If their money’s green.
That, in my long experience of covering business here in the United States of Capitalism, is the boiled-down, nitty-gritty, base reason anybody does business with anyone else. They’re ex-cons. “Is their money green?” They hate kids and puppies. “Is their money green?” They adore Donald Trump. “Is their money green?”
That’s why I was perplexed by comments made by Randall Rothenberg, president of the Interactive Advertising Bureau, in his state of techno-advertising address in January. IAB’s membership consists more than 600 of the biggest ad agencies, media, and tech companies serving clients as diverse as Coca-Cola, Colt Firearms, and Children’s Aid International. None of these clients, I imagine, really care who’s sending them the money, nor even if it’s green, as long as it ends up on their balance sheets. If they get lots of it, they retain their digital marketers, and all’s right with the world. But here was Rothenberg asking marketers to put money second and focus on doing good. He urged them to promote fairness and diversity as ends in themselves versus means to an end. “[Focusing solely on profit] is debilitating” he said, “and, ultimately, deadens the soul” (the possession of which would traditionally make one unfit for duty on Madison Avenue).
Rothenberg was lathered up about ad blockers and, especially, Mozilla CEO Brendan Eich, who armed users of his browser with blockers. Plus, the IAB chief noted derisively, Eich dared to fund campaigns to ban gay marriage in California. This was where Randall lost me completely. Apparently, his appeal for diversity and inclusion meant excluding the people who deemed same-sex marriage counter to their religious beliefs. There happen to be some 41 million of them.
Chris Stone is a long-time market researcher who founded an online community called Faith Driven Consumer in 2013, inspired by the media venom that descended on Duck Dynasty star Phil Robertson after he spoke out against gay marriage. As brand after brand condemned Robertson, Stone wondered how many consumers actually stood with Robertson and launched a nationwide survey that led him to hit upon that 41 million total.
“We asked people to rate from one to 10 the part faith played as a driver of where they work, what they buy, and what entertainment they watch,” Stone says. “The ones who rated the role of faith an eight, nine, or 10 we considered ‘faith-driven.’ When you look at the overall Christian market, 25% are faith-driven and 75% are not. The latter group’s actions are unpredictable, but faith is the main decider for the former group.”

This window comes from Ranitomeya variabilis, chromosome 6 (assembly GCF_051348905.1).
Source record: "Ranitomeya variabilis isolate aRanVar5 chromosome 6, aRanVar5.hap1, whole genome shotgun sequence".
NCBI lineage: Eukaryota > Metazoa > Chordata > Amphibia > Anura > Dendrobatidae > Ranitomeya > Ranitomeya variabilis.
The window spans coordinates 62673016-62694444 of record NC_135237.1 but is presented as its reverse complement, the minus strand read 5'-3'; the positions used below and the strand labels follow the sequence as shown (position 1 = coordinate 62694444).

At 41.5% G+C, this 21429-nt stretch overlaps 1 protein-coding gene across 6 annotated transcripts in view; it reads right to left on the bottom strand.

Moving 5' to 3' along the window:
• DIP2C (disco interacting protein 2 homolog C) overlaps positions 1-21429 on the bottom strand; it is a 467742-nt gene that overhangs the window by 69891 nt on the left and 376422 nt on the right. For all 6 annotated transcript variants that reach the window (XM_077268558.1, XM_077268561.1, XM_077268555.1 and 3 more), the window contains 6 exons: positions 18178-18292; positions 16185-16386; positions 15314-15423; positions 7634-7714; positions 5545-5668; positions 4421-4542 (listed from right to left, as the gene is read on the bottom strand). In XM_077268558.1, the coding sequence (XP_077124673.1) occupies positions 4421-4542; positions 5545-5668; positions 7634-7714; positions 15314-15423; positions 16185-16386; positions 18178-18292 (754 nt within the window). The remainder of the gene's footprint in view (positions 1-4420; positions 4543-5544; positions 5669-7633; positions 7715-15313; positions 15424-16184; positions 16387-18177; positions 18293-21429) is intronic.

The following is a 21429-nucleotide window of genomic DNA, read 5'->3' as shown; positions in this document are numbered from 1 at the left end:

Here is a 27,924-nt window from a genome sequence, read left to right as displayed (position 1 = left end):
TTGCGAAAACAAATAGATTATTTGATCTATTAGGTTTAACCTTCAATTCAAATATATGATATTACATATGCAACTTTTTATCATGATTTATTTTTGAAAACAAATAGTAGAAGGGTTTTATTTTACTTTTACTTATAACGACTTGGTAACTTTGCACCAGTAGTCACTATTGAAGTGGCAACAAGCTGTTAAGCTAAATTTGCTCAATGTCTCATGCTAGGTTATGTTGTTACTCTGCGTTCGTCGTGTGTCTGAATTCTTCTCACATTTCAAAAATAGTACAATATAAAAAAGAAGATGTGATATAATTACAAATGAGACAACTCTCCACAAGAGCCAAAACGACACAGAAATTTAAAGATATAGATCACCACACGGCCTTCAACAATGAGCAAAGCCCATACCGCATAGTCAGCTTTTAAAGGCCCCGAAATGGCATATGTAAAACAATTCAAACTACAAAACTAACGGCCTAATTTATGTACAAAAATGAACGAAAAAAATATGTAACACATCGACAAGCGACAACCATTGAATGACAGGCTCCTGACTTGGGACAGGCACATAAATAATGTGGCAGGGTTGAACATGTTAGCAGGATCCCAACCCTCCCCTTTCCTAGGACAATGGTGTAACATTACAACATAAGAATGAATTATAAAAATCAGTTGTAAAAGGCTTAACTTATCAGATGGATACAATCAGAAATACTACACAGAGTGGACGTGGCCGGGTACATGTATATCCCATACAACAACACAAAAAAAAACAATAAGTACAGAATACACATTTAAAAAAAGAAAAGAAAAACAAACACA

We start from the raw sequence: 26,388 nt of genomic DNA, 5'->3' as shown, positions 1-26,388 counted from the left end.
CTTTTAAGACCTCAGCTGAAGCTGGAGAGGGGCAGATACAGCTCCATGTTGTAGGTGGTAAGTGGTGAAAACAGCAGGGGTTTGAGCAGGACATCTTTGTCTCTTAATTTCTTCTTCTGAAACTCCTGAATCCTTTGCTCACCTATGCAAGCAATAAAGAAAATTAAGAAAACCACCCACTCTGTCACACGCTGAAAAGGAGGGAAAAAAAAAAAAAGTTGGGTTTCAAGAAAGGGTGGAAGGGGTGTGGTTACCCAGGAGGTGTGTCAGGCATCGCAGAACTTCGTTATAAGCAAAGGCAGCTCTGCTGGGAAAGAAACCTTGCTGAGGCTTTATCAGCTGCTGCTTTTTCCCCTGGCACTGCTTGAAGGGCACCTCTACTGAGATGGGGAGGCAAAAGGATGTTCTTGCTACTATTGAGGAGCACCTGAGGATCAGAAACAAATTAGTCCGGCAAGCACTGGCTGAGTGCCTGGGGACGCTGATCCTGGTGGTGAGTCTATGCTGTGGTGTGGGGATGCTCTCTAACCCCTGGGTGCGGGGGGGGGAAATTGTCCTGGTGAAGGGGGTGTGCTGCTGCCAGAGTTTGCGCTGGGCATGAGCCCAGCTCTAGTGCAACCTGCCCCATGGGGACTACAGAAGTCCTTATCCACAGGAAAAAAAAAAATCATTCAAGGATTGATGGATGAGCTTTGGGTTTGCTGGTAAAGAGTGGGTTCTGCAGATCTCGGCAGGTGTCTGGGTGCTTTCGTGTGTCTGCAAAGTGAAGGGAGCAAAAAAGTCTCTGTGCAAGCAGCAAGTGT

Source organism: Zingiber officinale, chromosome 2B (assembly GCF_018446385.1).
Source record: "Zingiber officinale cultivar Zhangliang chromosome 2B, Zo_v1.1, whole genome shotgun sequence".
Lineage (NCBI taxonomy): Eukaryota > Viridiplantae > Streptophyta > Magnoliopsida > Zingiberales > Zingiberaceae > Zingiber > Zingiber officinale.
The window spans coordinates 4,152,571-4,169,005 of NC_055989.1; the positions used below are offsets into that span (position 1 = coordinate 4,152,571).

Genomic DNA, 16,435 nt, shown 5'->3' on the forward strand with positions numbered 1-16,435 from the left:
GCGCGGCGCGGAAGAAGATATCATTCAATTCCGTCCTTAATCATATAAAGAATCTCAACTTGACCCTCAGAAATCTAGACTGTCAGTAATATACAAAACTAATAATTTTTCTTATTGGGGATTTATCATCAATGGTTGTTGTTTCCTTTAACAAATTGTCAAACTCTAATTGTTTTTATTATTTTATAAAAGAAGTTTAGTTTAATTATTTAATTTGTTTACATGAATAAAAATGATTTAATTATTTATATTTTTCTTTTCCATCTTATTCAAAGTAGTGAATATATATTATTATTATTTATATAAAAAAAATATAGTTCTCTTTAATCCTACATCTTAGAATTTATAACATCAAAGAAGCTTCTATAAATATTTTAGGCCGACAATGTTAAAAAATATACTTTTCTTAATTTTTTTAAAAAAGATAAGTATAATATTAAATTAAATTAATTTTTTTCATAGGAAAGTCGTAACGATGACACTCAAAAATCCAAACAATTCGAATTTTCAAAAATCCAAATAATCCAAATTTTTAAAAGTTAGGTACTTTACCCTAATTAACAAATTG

Stone’s experience in marketing led him to believe that most brands and agencies were blind to the existence of this fairly large segment, so he followed up with a survey that produced the Faith Equality Index, which rates companies on a 100-point scale on how they embrace people of faith. The index counts faith-friendly brands as ones meriting a score of 50 or above or that are in the top 10% of their industries. Even Randall Rothenberg might be astounded at how ignored this community is. Chick-fil-A and Hobby Lobby, outwardly Christian companies, both scored just above 60.
I sent Stone a copy of Rothenberg’s remarks and asked him for his reaction. He was unfazed. He continually discovers sophisticated marketers who fail to appreciate that faith-driven consumers are “the most diverse and the most homogenous group at the same time.” One out of every six faith-driven consumers is African-American, one out of every seven is Hispanic.
“Let’s pick a company,” Stone says. “AT&T has a perfect 100 rating with the LGBT community, and an almost perfect 95 with Hispanics. They’re in the top 40 with African-Americans. They’re the poster child for diversity and inclusion. But in our rating they earned a 17. Now, is that a mass conspiracy? Actually, what we’ve found is that they have been ignorant of the community.”
There are brands that work with Faith Driven Consumer, availing themselves of its extensive mail, email, and social media lists, though most of companies are already focused on the faith community. Sony’s Affirm Films,which produces movies based on religious themes, recently worked with Stone’s group to promote the movie War Room. Although there are small and large brands alike targeting faith-based consumers, the reality, Stone says, is that these consumers are probably the 41 million Americans most ignored by marketers.
“The market is immature. There are few companies, if any, working it really well,” Stone says. Even America’s largest retailer has no expertise in this area, he says, though he wouldn’t name it. But that’s Walmart, and that’s a company whose every store used to start the day with a staff meeting concluded with a prayer.
If there are any digital marketers out there looking for a wide-open segment to exploit, politically incorrect as they may be, here’s one. Their money’s green and, most likely, legally obtained. If you care. Which you probably don’t.